Before we are conditioned by all the “dos and don’ts” of life,
we are naturally tender and gentle.
As we grow old,
we constrict around these conditions and end up dying stiff and rigid.
Indeed all living things begin soft and supple
and end up brittle and dry.

So we see that hardness and inflexibility are signs of death,
and that tenderness and gentleness are signs of life.

It is the ability of an army to change its plans
that keeps it from defeat.
It is the ability of a tree to bend in the wind
that keeps it from toppling.
Our natural tenderness
is our true strength.
Chapter 76 of the Tao Te Ching, trans. William Martin


The myth of toughness and hardness has done great harm, physically, psychologically, and spiritually. The hard body, the “buns of steel,” delusion has dominated our subconscious ideas of health and power for so long that we have become ill, weak, and vulnerable.

My outer muscles do offer some protection for my inner organs when the threat is a tiger or some similar predator. But absent this external predator, my muscles are designed to relax into a state of flexible softness. like that same tiger who spends most of his or her time stretched out in the sun. If my muscles don’t spend most of the time in this soft flexibility, they siphon energy, blood, enzymes, and nutrients away from the immune, circulatory, neural, and other vital inner systems. Even in times of sudden threat, the soft muscle is usually the best response.

I spent many decades of my life as an avid long-distance runner. From my mid-twenties until my sixties I ran 10K races, marathons, and even the occasional triathlon. My running muscles were firm and strong. Fortunately I also studied Taiji most of those years as well, training myself in softness and flexibility. One afternoon, sometime in my forties, I was running through a desert park near Phoenix, Arizona. It was a hot day and I was dressed only in running shorts and shoes. The trail was rocky and most of the plant life sported various types of sharp spines. I had been running for a few miles and was lost in thought, sort of the “runner’s high.” My foot caught a rock and I was propelled forward with all the momentum of my run. I didn’t have time to think. My arms went soft as my hands touched the ground. orI curled into a ball, tucked, and rolled, ending up standing on my feet with a shocked expression on my face. “What was that!” I examined myself and found no bruises, no scrapes, no cuts, no punctures, no harm whatsoever. I remember that moment to this day. It was not my strong and solid running muscles that saved me. It was my softness and flexibility.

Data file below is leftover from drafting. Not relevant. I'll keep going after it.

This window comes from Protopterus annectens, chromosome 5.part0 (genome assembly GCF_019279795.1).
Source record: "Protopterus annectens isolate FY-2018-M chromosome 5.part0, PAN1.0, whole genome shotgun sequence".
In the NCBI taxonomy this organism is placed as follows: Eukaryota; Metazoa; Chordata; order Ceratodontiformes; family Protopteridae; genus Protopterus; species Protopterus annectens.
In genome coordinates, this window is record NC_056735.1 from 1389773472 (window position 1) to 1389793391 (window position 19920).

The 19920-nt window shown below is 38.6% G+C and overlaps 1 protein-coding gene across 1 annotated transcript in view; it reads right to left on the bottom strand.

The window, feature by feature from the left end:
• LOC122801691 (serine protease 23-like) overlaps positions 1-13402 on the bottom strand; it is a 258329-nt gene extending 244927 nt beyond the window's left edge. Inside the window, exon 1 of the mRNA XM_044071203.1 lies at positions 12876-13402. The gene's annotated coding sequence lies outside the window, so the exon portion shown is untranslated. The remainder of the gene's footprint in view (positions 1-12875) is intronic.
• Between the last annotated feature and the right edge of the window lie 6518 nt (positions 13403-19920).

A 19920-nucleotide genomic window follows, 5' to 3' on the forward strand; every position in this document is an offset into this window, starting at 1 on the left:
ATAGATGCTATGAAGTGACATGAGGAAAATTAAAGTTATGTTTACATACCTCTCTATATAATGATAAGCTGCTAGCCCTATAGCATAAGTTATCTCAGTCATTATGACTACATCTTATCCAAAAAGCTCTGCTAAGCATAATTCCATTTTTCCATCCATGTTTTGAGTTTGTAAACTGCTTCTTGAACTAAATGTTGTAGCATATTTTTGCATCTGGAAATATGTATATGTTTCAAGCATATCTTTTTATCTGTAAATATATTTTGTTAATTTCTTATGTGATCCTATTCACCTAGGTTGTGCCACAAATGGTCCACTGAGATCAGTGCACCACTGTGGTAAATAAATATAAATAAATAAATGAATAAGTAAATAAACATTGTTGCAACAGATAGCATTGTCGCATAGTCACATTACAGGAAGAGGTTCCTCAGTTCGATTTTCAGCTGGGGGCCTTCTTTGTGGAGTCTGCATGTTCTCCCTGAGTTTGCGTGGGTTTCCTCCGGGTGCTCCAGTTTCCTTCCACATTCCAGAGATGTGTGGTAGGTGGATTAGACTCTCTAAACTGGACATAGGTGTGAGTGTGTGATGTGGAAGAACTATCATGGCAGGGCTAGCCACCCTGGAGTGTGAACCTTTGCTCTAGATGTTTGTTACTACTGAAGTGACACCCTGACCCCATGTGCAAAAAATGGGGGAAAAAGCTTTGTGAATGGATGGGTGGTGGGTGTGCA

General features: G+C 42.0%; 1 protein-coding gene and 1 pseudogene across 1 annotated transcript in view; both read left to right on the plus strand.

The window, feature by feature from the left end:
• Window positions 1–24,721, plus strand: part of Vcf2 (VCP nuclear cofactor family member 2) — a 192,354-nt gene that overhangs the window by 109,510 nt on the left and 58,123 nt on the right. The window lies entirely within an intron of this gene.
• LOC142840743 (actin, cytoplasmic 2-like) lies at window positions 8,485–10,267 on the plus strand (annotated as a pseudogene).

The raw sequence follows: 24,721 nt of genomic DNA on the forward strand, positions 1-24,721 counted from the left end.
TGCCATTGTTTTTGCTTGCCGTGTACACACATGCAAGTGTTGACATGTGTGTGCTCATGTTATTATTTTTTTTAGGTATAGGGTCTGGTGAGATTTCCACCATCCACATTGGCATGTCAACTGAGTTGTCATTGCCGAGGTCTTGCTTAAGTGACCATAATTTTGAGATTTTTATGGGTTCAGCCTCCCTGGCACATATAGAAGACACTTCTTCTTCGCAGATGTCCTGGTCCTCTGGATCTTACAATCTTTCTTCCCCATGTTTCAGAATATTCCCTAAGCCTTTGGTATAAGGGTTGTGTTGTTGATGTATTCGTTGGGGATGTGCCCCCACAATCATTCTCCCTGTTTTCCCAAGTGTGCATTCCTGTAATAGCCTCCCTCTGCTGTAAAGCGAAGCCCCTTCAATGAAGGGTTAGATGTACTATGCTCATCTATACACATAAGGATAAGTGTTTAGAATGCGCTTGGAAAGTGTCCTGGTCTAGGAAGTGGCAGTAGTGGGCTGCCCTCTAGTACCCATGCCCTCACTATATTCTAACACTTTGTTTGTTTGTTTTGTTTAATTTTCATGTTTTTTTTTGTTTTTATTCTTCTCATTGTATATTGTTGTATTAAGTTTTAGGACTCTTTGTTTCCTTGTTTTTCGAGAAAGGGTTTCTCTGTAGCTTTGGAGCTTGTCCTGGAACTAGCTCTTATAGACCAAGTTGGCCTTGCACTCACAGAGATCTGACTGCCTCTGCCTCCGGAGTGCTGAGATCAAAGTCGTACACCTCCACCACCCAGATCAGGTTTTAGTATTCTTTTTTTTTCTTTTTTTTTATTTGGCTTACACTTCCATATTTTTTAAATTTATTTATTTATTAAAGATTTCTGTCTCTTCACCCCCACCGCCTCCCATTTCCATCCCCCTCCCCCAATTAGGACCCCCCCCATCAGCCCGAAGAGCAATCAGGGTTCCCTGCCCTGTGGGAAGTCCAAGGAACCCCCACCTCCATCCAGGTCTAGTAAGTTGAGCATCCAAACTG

In the current health crisis the world is facing, it will not be our buns of steel or abs of iron that carry the day. It will be our flexibility, softness, and ability to let our inner systems do their work without interference from our fearful mind which will be constantly trying to armor us up in a mistaken attempt at protection. Rather than send our societal resources to our guns and corporations, let’s send them to the inner systems of health care, social care, education, art, music, and literature – that is the mark of a truly healthy society. Rather than deplete the Earth’s resources in consumer capitalism, let’s restore the forests, rivers, lakes, and meadows so they can once again provide us what we need for our lives. Rather then deplete our bodily resources in food, inactivity, unhealthy habits, and addictions let’s let our inner body systems recover and they will reward us with the health that only they can give – a soft, flexible, responsive, and restorative body.



There are certain subjects that I am not able to write about with any kind of equanimity. In many of life’s arenas I can maintain a certain compassionate stance and see the hope and goodness shining through. But I cannot look at this country’s national leadership with any feeling other than intense shame, disappointment, and fear. I see the leaders of other countries responding to crisis with, if not perfect, at least compassionate and intelligent consideration. When forced to watch Donald Trump I want to turn in my passport and renounce my citizenship. How in the world can such stupidity, ignorance, and clueless behavior be condoned? That it is causes me to feel a subterranean flow of fear.

I see many hopeful signs for humanity around the world. Our own state, California, has intelligent leadership. I even see CEOs of major companies speaking out with compassion for their employees and stepping up with practical support and help for them. Creative and compassionate actions are blossoming in thousands of situations. But at the national governmental level in the United States I see only dishonor and shame. I feel the need to disassociate myself from that dishonor and shame and I’m not sure exactly how to do that.